They continued down the aisles of the store, but as they looked for certain things she had to back track and they ended up in the cookie aisle again.  “Mom, can I please have some chocolate chip cookies?” As the little boy spoke, he was trying to stand up in the shopping cart.  His mother said, “I told you that you can’t have any.  Now sit down and be quiet.”


Finally, they arrived at the checkout and took their place in line.  It was a busy time in the store.  All around them other shoppers leaned on their shopping carts, waiting in line.  The little boy could see that the shopping was nearly over.  This might be his last chance.  He stood up on the seat and shouted in his loudest voice, “In the name of Jesus, may I please have some chocolate chip cookies?”  All the people in the checkout lanes laughed and applauded.  Paul Harvey asks, “Do you think that little boy got his cookies? You bet he did!  The other shoppers were impressed with his daring.  They pooled their resources.  The little boy and his mother left the store with twenty-three boxes of chocolate chip cookies.”


When Jesus tells the disciples how to pray, his point is this: be like that little boy. Be persistent.  Be daring.  Don’t give up.  Ask for what you need.  Don’t be afraid to ask again and again.  That’s the way to pray.


Luke doesn’t tell us how the disciples reacted when Jesus said this, but based on what we know about prayer customs in Jesus’ time, I think they would have been surprised.  Pray brashly, persistently, even shamelessly?  Ask God over and over again?  Knock on God’s door again and again, even in the middle of the night?  The idea that God was like a friend you could bother to give you what you need: that was a new one for them.  That kind of familiarity, that closeness with God, was mostly unheard of in their time.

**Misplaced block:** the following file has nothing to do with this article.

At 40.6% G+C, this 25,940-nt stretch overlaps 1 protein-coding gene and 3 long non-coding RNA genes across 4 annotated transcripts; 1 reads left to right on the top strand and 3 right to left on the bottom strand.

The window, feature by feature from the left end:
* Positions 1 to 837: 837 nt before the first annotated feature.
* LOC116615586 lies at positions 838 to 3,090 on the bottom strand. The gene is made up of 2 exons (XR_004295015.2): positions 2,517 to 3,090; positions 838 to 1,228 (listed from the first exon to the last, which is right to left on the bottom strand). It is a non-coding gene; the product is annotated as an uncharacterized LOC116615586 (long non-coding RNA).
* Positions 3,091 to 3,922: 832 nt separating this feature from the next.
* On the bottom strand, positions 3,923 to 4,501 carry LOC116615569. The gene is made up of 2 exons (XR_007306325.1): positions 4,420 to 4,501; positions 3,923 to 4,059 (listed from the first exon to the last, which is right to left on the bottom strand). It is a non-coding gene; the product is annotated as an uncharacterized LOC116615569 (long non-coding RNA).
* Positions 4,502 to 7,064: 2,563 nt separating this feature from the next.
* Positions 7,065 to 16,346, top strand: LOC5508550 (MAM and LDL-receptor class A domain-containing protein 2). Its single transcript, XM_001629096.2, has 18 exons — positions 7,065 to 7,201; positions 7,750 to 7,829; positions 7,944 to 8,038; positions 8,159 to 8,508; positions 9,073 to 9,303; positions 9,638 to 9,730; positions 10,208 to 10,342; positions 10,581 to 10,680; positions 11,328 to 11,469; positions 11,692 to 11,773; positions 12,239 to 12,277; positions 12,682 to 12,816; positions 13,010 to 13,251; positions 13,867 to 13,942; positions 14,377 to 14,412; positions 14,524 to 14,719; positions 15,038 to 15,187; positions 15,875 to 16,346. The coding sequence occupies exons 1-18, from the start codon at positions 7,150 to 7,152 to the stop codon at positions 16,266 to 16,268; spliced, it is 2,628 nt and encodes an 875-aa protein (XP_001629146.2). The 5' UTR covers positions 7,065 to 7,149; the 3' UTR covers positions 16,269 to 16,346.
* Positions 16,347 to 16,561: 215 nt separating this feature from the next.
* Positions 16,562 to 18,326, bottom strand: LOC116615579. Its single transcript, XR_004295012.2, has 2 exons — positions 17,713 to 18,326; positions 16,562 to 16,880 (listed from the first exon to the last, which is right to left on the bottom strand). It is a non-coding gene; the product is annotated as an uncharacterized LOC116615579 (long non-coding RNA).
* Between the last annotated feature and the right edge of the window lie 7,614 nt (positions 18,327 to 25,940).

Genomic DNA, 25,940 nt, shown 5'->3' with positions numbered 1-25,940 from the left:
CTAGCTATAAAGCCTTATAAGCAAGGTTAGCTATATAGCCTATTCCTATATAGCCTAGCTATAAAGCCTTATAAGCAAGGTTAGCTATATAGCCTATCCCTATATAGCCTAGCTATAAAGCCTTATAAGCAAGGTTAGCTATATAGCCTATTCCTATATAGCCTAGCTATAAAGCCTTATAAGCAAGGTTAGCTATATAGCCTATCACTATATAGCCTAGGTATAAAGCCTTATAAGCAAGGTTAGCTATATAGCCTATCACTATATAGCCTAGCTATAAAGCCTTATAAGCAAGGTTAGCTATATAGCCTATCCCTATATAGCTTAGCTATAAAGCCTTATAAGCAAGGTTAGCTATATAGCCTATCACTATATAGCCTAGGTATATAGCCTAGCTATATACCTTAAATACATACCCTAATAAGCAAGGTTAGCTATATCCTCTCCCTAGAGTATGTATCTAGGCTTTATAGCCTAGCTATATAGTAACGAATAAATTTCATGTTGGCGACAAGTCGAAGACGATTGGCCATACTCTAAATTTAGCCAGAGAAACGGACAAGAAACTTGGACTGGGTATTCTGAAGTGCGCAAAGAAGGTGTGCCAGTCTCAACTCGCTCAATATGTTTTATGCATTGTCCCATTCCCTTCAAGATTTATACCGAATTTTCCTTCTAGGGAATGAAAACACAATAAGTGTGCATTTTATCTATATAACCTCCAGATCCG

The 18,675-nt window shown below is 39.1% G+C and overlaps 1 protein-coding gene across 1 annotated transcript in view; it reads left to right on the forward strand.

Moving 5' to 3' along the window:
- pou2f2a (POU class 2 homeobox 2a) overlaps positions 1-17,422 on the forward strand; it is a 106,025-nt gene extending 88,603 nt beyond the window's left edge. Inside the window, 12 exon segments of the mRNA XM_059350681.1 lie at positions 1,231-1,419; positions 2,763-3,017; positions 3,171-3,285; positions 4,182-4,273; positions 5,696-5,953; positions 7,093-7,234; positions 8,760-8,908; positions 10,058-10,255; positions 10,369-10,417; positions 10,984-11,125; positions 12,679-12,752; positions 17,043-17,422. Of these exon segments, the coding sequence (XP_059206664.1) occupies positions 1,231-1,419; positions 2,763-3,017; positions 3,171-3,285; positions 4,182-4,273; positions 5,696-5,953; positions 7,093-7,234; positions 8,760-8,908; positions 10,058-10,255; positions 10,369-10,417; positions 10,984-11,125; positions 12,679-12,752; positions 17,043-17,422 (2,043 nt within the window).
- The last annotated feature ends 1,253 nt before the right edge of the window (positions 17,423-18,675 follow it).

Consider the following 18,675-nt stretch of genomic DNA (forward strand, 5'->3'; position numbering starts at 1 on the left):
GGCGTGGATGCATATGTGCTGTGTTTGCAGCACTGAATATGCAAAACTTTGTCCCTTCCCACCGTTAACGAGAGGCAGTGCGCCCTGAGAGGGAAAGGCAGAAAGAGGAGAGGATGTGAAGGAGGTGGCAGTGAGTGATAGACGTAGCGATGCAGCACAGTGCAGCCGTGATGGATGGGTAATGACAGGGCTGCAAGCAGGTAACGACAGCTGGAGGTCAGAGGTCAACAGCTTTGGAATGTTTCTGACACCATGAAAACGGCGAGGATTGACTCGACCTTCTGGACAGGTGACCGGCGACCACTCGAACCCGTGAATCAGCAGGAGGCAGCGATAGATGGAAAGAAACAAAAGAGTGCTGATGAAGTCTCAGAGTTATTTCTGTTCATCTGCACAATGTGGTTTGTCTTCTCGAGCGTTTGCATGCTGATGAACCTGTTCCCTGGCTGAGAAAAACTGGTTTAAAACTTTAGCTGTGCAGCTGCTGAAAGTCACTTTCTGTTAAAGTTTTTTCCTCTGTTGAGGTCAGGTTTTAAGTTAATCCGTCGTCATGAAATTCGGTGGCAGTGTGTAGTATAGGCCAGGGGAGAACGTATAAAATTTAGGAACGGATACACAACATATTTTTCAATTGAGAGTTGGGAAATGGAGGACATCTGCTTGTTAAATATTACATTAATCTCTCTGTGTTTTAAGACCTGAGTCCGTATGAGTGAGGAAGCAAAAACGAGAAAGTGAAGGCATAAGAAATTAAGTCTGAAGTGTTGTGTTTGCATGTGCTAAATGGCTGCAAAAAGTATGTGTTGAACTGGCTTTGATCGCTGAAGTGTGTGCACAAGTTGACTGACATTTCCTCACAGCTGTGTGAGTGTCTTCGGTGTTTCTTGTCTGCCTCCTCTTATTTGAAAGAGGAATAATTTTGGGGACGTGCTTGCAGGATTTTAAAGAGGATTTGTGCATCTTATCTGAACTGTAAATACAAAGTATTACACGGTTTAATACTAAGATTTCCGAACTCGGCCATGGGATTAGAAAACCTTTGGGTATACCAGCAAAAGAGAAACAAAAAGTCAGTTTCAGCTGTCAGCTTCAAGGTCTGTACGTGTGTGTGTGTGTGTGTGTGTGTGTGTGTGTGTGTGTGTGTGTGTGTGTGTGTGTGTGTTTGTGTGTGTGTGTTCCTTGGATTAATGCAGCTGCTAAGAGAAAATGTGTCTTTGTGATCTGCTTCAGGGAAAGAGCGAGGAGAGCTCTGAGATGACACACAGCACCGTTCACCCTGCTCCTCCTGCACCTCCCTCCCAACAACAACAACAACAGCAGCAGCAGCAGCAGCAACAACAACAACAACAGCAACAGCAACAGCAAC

But they notice that with Jesus it’s different.  They notice that closeness with God when Jesus prays.  They see that prayer makes a difference in his life.  Maybe they see that he had a peace about him in the midst of chaos: calm in the midst of life’s storms.  Maybe they see his patience when they are at their wit’s end.  Maybe they see his courage when they are filled with fear.  Whatever they see Jesus getting from prayer, they want to get some of it.  So they ask him, “Lord, teach us to pray.”  And the first words of the prayer he teaches them must have really surprised them.


Jesus opens his prayer with the Aramaic word “Abba.”  In the English we speak today, the closest translation to that word is “Daddy.”  Not “Father.”  Not “Dad.”  Abba means Daddy.  Pastor Amy Elizabeth Hessel writes about the power of that word.  “With that word, Abba, Jesus builds a bridge across the universe.  With that word, he tells the disciples that the Ruler of all creation invites them to cross over that bridge and come sit on his lap.


“That invitation alone would be enough for the disciples.  To [even think about] that kind of intimacy with God was beyond their wildest dreams… But Jesus doesn’t stop there.  He continues by assuring them that their Abba, their Daddy who is also Ruler of the Universe, wants to hear their requests.  He’s not too busy running the universe…to bother with the concerns that lie deep within their hearts: concerns like bread enough to live on, freedom from guilt, worries about what the future might bring.  He tells them that he doesn’t mind if they keep coming to him with the same concerns over and over again.


“Daddy may not have the answer right away, but he will eventually give them the answer.  And finally, last but not least, Jesus tells them that Daddy will always give them what they really, truly need.  God will never deliberately send harm their way” (Minister’s Annual Manual, 2016-2017).


How are you, as a follower of Jesus today, doing in your prayer life?  Do you feel like your prayer life is drawing you closer to Daddy?  Do you travel regularly, daily, maybe several times a day, across the bridge that Jesus built?  Do you travel that bridge across the universe – to find a place on Daddy’s lap?  You know, the Ruler of the Universe has a place for you there, and a place for me, and a place or everyone.  It’s a place where we will be restored, a place we will find comfort.  It’s a place where we will at times be challenged to tackle a problem with God’s help.  And when we pray, we can trust that Daddy is listening; that nothing is beyond the reach of God’s loving embrace.


Rev. Elva Merry Pawle

Pentecost 7